Effectiveness of smartphone apps for lifestyle improvement
Noncommunicable diseases (NCDs) account for 70% of all deaths in a year globally. The 4 main NCDs (cardiovascular diseases, cancers, chronic pulmonary diseases, and diabetes mellitus) all share the same behavioral risk factors: physical inactivity, an unhealthy diet, tobacco use, and harmful use of alcohol.
Fifty percent of persons with NCDs do not adhere to the prescribed treatment; in fact, adherence to lifestyle interventions in particular is considered a major challenge. Feedback seems to be essential for success in behavioral change. Smartphone apps permit structured monitoring of health parameters, as well as the opportunity to receive feedback.
This review of 9 high-quality studies assessed the effectiveness of app-based lifestyle interventions.
Lifestyle outcomes were physical activity, physical fitness, body weight/waist circumference, modification of dietary habits, glycated hemoglobin (HbA1c) and quality of life. Patients in all studies monitored themselves for at least 3 months on lifestyle factors (exercise, diet) and clinical measurements (blood glucose, weight, blood pressure etc). In some studies, patients were monitored by researchers as well.
As exercise is an important aspect in self-management; it is interesting that none of the studies included in this review objectively measured physical activity or physical fitness.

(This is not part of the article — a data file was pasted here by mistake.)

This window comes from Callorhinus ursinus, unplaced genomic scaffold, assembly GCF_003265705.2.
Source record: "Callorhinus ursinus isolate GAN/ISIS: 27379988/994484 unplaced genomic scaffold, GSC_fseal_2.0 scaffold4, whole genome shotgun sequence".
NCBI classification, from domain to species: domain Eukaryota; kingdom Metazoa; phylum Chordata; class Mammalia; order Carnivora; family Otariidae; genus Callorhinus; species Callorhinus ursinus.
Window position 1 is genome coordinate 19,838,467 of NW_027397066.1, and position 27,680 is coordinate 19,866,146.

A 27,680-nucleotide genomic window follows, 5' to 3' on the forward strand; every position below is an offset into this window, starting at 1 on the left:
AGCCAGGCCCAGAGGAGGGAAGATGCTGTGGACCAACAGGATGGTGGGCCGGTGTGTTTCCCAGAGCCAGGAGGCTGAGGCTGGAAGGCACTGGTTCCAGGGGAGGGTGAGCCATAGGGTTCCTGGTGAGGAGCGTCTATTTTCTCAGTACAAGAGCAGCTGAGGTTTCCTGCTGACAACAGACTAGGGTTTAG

A statistical significant effect was shown in HbA1c in 5 of 8 studies, as well in body weight in 1 of 5 studies and in waist circumference in 1 of 3 studies evaluating these outcomes.
Statistical significant improvements between groups on lifestyle factors were reported in 6 of 9 studies (67%). For diabetes, the use of apps seems to improve lifestyle factors and especially decrease HbA1c.
More research with long-term follow-up (over a year, as NCD patients need to handle their diseases for the rest of their lives) should be performed to assess the effect of smartphone apps for NCDs other than diabetes.
Expert opinion by Liesbeth Raymakers
The use of e-Health applications (web-based, telemonitoring or app-based) is promising and developing quickly. 1588 studies were identified on the topic, and only 9 met the criteria for inclusion, indicating that building and implementing a useful tool is complex and needs a clear underlying theory of behaviour change.
Possibly, blended care (face-to-face combined with self-management tools to provide feedback) with a long term follow-up is the way forward for behavioral change.
> From: Lunde et al., J Med Internet Res 20 (2018) e162. All rights reserved to The Author(s). Click here for the online summary.